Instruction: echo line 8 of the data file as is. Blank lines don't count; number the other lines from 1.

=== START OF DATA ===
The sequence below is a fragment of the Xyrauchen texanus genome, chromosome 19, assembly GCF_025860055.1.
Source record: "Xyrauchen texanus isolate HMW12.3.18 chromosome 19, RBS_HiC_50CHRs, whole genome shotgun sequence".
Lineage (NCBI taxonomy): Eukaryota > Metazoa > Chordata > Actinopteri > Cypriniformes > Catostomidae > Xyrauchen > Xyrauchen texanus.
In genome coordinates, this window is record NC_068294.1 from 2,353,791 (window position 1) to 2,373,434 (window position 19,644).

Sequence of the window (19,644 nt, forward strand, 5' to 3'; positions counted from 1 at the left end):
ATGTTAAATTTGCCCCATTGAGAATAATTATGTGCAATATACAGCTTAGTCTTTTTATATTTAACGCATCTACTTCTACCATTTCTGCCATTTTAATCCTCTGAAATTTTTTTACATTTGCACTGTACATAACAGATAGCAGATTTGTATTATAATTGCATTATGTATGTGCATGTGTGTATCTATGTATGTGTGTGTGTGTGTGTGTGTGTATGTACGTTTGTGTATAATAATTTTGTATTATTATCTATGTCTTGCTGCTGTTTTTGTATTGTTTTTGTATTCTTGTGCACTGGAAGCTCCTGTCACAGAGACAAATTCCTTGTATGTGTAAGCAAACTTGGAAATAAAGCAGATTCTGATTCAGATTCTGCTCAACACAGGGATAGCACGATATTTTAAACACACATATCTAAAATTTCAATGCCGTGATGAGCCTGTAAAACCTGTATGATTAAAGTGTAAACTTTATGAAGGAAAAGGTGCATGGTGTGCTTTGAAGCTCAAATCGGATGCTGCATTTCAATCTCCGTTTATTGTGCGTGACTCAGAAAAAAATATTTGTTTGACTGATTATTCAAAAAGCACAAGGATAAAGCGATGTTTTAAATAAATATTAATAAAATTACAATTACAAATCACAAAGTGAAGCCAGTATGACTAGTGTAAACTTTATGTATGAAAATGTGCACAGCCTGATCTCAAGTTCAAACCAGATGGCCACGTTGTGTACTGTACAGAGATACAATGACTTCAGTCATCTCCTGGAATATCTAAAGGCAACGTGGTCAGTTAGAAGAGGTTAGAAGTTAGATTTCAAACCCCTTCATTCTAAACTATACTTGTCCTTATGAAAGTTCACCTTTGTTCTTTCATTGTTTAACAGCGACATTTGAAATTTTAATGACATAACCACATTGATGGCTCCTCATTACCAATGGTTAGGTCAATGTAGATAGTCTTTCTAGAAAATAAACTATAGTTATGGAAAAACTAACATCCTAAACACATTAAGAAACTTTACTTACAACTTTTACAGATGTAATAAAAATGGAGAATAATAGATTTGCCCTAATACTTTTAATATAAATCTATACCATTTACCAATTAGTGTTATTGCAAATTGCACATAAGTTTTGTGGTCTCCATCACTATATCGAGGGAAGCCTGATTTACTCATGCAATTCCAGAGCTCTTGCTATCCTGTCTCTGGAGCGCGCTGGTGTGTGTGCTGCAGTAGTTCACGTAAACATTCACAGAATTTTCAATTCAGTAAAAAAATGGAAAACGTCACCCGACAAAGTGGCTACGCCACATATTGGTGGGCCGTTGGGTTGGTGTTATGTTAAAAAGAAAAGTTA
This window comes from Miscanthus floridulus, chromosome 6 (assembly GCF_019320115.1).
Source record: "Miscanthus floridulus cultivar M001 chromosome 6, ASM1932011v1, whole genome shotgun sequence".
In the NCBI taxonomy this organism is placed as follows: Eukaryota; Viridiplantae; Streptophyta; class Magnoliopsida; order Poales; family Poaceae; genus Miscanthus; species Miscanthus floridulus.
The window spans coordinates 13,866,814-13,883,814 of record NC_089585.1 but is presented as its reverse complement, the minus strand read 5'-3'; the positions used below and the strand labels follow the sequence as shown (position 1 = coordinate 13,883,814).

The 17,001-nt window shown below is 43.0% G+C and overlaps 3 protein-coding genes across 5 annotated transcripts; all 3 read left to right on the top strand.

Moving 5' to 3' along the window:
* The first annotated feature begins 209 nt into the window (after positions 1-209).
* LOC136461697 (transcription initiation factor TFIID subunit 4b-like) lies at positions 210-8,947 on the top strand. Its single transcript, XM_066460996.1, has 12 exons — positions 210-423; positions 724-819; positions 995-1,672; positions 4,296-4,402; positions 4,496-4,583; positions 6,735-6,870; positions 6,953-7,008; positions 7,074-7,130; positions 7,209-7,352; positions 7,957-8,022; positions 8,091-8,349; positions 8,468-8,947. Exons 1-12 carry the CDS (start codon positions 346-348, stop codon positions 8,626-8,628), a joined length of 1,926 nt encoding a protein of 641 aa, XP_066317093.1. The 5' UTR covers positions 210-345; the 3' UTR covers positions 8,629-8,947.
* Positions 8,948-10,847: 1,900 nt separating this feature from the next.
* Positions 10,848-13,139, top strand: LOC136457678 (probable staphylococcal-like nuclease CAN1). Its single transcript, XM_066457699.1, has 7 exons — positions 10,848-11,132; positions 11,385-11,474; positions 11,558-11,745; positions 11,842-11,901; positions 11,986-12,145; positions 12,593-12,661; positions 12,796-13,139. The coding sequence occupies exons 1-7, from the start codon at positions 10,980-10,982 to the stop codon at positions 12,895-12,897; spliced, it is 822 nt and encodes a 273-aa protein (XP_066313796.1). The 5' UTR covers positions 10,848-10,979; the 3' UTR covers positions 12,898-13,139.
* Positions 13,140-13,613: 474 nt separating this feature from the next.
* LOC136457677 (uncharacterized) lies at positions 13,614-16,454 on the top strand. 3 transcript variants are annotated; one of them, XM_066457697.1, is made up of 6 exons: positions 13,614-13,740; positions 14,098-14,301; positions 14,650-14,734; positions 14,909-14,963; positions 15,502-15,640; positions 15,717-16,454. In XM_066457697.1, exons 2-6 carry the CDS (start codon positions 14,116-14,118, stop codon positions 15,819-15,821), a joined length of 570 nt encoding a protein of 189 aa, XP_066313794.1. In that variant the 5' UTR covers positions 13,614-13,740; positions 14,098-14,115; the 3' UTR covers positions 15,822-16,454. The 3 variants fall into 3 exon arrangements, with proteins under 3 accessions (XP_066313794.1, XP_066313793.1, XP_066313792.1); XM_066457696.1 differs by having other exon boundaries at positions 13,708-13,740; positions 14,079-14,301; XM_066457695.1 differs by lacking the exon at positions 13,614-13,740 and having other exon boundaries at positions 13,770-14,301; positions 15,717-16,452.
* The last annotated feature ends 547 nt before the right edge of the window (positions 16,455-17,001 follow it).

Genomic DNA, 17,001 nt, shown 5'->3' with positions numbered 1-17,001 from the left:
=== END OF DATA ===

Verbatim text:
Source record: "Miscanthus floridulus cultivar M001 chromosome 6, ASM1932011v1, whole genome shotgun sequence".